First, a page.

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Richard Sherman voices his displeasure with the new helmet rule on Twitter

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It was a long night of penalties for the 49ers, but those helmet penalties are going to be talked about for a bit

The San Francisco 49ers had a messy night of penalties when they played the Houston Texans for their second preseason game. None of the penalties could have been more egregious than one called on running back Raheem Mostert for what was a textbook tackle. The officials didn’t think so and threw the flags for that new fangled targeting rule that’s making the rounds. Jeremiah Attaochu also got nailed with the call.

Well, Sunday, Richard Sherman made it clear what he thinks of the new rule on social media, posting a few tweets about it:

Well now, that’s a time to drop the mic if I’ve ever seen it. Sherman’s comments probably aren’t going to be well received by the league, but I think Sherman’s aware enough to not really care.

The new helmet rule just doesn’t seem to be working. On paper it looks good and makes sense, in execution, it just isn’t working as we’ve seen night in and night out. I would have preferred the league try this enforcement in the preseason for a year or two (like extra point/kickoff rules that come along) before moving along to the regular season in order to A: have the officials begin vetting how enforcing this would go and B: for players/the league to know this rule change is coming and plan accordingly. There simply has not been enough time for everyone to get onboard with this rule. Not to mention change years of habits/fundamentals or at least be given a wake-up call that it’s coming.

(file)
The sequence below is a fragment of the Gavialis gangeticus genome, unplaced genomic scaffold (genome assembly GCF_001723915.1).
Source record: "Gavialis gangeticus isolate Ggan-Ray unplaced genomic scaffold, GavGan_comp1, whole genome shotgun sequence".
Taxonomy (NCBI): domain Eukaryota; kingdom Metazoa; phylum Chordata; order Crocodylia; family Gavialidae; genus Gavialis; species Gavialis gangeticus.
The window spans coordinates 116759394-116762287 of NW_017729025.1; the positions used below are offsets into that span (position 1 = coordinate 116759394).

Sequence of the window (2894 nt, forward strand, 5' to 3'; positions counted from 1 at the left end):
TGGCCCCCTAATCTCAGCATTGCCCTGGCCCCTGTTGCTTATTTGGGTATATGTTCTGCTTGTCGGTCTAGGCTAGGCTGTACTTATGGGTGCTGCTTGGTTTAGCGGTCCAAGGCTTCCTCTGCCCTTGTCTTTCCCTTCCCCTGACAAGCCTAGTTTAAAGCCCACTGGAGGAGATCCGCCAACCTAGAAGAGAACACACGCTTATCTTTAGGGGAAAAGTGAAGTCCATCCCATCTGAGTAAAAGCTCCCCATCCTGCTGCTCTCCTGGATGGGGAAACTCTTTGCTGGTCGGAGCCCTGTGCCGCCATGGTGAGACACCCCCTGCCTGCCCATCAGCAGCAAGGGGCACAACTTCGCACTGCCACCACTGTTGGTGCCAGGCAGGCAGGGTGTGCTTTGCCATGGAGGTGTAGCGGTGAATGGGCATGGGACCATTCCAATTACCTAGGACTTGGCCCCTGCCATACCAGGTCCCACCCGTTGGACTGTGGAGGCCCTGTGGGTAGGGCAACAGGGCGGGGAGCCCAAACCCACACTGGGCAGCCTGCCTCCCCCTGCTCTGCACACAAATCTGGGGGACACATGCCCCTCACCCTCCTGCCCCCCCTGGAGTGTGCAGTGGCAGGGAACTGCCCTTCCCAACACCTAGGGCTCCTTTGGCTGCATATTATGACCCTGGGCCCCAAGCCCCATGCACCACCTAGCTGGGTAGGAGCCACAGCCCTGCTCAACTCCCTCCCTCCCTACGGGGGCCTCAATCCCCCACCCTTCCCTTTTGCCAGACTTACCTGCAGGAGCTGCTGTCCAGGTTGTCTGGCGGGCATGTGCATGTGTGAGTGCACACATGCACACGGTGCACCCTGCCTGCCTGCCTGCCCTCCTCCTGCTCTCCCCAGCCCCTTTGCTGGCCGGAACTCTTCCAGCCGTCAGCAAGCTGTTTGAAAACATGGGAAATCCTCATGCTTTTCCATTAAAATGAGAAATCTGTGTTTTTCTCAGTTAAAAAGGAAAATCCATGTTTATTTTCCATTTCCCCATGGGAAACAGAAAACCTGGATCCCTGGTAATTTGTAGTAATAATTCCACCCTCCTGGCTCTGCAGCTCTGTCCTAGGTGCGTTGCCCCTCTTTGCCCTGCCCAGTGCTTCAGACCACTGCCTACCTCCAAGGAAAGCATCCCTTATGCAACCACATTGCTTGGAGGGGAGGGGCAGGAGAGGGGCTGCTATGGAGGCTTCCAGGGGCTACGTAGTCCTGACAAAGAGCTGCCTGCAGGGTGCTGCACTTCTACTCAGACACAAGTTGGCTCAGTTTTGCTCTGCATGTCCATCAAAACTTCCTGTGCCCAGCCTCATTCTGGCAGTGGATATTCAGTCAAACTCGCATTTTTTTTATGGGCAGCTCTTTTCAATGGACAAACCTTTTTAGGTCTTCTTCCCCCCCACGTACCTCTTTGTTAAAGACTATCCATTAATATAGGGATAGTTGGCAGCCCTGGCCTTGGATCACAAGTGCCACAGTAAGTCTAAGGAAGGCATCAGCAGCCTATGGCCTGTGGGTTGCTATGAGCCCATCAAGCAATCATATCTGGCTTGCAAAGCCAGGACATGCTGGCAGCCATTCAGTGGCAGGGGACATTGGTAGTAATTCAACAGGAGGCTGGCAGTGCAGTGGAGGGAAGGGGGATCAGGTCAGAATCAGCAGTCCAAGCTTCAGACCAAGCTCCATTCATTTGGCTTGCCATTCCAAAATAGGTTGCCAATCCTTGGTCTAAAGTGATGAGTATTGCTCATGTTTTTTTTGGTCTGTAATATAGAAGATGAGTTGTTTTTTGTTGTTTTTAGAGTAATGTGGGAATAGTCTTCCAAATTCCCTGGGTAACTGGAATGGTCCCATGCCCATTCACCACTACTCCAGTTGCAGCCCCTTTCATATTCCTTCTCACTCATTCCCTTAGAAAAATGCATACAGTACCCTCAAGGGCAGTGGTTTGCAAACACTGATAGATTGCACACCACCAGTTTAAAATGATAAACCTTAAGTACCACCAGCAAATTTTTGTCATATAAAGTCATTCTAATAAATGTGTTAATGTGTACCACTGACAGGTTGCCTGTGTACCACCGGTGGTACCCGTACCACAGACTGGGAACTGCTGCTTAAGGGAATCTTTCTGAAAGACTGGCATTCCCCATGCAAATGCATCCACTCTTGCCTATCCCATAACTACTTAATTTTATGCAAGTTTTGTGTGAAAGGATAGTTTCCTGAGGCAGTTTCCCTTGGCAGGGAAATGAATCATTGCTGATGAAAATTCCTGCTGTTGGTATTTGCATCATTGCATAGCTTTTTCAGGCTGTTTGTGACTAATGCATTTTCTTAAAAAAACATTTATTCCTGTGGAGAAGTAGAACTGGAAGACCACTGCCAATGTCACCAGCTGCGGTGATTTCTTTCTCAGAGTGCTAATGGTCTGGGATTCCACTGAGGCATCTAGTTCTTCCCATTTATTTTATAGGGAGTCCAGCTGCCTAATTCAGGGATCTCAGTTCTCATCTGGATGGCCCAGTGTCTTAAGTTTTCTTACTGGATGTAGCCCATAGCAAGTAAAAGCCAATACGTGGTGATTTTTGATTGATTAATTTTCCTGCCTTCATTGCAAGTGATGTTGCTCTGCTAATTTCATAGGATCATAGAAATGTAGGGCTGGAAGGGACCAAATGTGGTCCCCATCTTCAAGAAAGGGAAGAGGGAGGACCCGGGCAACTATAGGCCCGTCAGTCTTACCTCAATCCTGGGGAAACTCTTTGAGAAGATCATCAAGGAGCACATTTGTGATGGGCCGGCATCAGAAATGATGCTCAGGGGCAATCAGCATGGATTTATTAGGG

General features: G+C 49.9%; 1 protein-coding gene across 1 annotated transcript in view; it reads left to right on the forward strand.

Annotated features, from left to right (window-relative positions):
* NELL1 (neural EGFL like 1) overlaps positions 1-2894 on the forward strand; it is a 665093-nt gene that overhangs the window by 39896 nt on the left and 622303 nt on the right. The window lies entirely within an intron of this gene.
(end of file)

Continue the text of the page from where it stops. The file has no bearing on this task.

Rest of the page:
It’s a rule that definitely is needed to try and do any sort of decrease in CTE, but it’s been poorly implemented so far. I don’t see why the league can’t just have someone from New York buzz in when they see an improper tackle and make the game go to a quick commercial while they review it. The officials have demonstrated thus far they cannot make these crucial judgment calls in real time. Then again, if Mostert is any indication, there’s no way they can make it with extensive replay either. I’ve said forever the league could eliminate the commercial breaks on possession changes if they instead used those breaks to salt the games with shorter breaks to review penalties such as this (same amount of commercial time per game, shorter block—getting us back to the action quicker) with an emphasis to review anything officials are unsure of (hence more commercials) but what do I know?